BMA Cymru Wales Chair Dr Iona Collins said:
"Pay restoration is finally a shared goal and we should celebrate this.
"The enhanced pay offer for 22/23 marks the beginning of what we need to invest in staff and improve working conditions for the sake of both patients and staff alike.
“There is still a great deal of work to be done to get a fairer deal for doctors in Wales and we are pleased the Welsh Government has agreed that talks will start immediately on the pay award for the 23/24 pay year.
“Our priorities will include ensuring the Welsh Government achieve their commitment of pay restoration. The next step will be for Welsh Government to confirm a timeline for restoring pay which, for some doctors, has been cut by 26% in real terms since 2008.
“Pay restoration, however, must include the entire medical workforce in order to retain our existing staff. We cannot overlook the essential work done by GPs, who provide over 80% of all NHS healthcare.
"Primary care has been financially squeezed and without investment, we will continue to see GPs taking early retirement or returning their contracts. We will suffer longer waits to see GPs with fewer doctors available to deliver care. Fewer GPs will cause even greater pressure on hospitals, which are already overwhelmed. Urgent discussions continue with the Welsh Government as we press for equivalent investment for hard working staff in primary care"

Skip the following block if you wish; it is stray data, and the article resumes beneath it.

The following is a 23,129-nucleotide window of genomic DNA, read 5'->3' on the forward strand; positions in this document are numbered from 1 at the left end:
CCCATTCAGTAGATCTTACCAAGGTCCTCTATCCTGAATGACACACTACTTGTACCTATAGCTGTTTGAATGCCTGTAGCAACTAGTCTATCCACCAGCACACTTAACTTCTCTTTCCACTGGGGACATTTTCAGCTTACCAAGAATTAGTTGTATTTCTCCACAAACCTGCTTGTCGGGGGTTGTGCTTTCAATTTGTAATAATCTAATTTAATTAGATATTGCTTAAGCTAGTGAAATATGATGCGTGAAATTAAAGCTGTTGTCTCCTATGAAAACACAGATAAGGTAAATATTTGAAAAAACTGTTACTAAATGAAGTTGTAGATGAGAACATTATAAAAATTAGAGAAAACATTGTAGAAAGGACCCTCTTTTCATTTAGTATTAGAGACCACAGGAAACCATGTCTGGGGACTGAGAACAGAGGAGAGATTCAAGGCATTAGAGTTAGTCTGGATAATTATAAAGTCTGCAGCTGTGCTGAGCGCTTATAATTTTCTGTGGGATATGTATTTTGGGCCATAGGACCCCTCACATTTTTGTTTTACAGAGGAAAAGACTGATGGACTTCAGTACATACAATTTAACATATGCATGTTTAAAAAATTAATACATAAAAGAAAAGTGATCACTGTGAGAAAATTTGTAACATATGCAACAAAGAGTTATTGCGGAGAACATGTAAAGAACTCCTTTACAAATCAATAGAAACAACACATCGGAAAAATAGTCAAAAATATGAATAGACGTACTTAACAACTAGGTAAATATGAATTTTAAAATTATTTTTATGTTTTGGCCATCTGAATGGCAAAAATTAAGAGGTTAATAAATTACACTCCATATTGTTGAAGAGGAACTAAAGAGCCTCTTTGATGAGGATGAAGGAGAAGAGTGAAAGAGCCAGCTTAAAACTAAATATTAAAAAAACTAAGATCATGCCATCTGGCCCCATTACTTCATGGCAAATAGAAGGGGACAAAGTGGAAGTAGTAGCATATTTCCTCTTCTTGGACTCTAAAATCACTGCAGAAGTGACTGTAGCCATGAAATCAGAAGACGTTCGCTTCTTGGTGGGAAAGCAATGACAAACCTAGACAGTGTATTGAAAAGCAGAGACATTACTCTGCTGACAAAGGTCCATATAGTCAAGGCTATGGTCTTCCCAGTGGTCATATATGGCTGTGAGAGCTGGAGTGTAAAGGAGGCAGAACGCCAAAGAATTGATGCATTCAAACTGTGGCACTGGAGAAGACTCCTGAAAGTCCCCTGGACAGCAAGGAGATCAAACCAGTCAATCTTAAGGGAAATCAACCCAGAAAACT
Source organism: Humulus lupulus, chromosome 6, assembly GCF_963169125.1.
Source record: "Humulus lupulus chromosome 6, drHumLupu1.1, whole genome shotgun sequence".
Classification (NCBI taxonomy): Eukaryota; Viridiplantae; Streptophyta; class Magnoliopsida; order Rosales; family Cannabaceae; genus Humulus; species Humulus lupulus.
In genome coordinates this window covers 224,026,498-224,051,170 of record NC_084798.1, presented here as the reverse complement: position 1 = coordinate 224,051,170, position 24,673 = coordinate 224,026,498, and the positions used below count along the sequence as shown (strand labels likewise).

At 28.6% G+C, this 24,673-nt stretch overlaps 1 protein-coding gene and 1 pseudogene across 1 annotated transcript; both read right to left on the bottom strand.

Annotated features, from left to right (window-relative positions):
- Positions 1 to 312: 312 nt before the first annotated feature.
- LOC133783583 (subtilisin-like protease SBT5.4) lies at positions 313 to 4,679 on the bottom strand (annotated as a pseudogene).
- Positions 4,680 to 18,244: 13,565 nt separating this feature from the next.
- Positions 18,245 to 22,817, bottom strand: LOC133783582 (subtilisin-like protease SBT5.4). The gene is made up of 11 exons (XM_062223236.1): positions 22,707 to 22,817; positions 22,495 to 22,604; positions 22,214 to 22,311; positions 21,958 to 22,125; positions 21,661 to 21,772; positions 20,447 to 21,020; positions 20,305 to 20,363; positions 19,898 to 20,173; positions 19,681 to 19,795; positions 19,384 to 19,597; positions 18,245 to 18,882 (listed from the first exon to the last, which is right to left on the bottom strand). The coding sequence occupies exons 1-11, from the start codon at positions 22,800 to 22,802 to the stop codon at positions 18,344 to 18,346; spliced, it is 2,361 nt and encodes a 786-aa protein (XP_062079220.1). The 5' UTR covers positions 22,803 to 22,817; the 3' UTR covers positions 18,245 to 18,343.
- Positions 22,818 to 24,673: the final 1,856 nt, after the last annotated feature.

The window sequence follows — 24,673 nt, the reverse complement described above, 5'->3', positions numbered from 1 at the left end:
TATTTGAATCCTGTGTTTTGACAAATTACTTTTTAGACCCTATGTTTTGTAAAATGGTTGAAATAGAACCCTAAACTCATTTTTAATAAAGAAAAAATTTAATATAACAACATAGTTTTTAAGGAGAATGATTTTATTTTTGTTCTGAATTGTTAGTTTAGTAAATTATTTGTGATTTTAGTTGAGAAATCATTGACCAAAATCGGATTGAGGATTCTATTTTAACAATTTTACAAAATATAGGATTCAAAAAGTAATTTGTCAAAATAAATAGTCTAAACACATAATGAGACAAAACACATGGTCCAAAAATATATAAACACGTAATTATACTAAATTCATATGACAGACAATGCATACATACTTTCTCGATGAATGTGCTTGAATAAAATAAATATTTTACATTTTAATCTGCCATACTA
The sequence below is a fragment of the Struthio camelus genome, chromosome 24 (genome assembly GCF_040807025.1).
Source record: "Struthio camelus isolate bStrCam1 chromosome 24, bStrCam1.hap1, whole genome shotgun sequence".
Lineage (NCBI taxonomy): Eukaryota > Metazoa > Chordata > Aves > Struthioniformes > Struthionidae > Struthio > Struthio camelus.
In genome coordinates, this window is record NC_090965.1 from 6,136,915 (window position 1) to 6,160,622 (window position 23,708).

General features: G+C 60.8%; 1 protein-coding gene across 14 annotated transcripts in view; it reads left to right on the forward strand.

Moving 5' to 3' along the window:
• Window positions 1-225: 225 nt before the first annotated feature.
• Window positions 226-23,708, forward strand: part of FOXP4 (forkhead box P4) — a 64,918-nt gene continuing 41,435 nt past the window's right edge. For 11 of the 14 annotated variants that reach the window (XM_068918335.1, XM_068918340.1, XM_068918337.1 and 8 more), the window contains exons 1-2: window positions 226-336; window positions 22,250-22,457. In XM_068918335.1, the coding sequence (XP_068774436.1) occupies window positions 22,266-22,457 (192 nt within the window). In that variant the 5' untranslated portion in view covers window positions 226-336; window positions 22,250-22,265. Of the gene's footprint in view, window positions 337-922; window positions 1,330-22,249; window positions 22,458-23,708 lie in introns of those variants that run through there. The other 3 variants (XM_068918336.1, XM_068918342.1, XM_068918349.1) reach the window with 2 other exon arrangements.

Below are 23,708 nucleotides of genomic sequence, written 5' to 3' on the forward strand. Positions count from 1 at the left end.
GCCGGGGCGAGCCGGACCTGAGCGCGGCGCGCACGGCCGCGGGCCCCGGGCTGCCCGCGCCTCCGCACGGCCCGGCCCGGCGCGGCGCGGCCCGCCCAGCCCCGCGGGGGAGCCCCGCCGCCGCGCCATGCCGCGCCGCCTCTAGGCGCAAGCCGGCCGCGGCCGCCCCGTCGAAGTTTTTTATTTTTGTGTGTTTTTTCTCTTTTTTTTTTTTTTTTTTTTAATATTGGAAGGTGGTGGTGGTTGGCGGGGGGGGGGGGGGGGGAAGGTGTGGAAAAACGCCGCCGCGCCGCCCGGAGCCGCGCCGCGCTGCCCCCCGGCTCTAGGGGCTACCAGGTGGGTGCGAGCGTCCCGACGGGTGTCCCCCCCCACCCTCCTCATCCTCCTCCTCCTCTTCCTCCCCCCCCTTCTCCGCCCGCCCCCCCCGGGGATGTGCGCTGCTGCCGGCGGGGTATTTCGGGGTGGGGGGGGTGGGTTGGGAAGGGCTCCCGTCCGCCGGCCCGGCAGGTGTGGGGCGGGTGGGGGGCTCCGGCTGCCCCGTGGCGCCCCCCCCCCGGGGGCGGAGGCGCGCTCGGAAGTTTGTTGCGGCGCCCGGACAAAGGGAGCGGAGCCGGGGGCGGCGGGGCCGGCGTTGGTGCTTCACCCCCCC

Notes to editors
- The Welsh Junior Doctors Committee voted to reject the offer, however the overall position that BMA Cymru Wales adopted was to accept it, based on votes cast by the Welsh Staff, Associate Specialist and Specialty Doctors Committee and the Welsh Consultants committee
- In November 2022 the Welsh Junior Doctors Committee voted to align with the BMA’s UK position established at the 2022 Annual Representative Meeting, to achieve pay restoration to 2007 value for its members within the next five years or sooner and to evidence its progress against this aim at every ARM until restoration is achieved
- Years of sub-inflationary pay adjustments mean that since 2008, junior doctors have seen their pay cut by 26.1% in real terms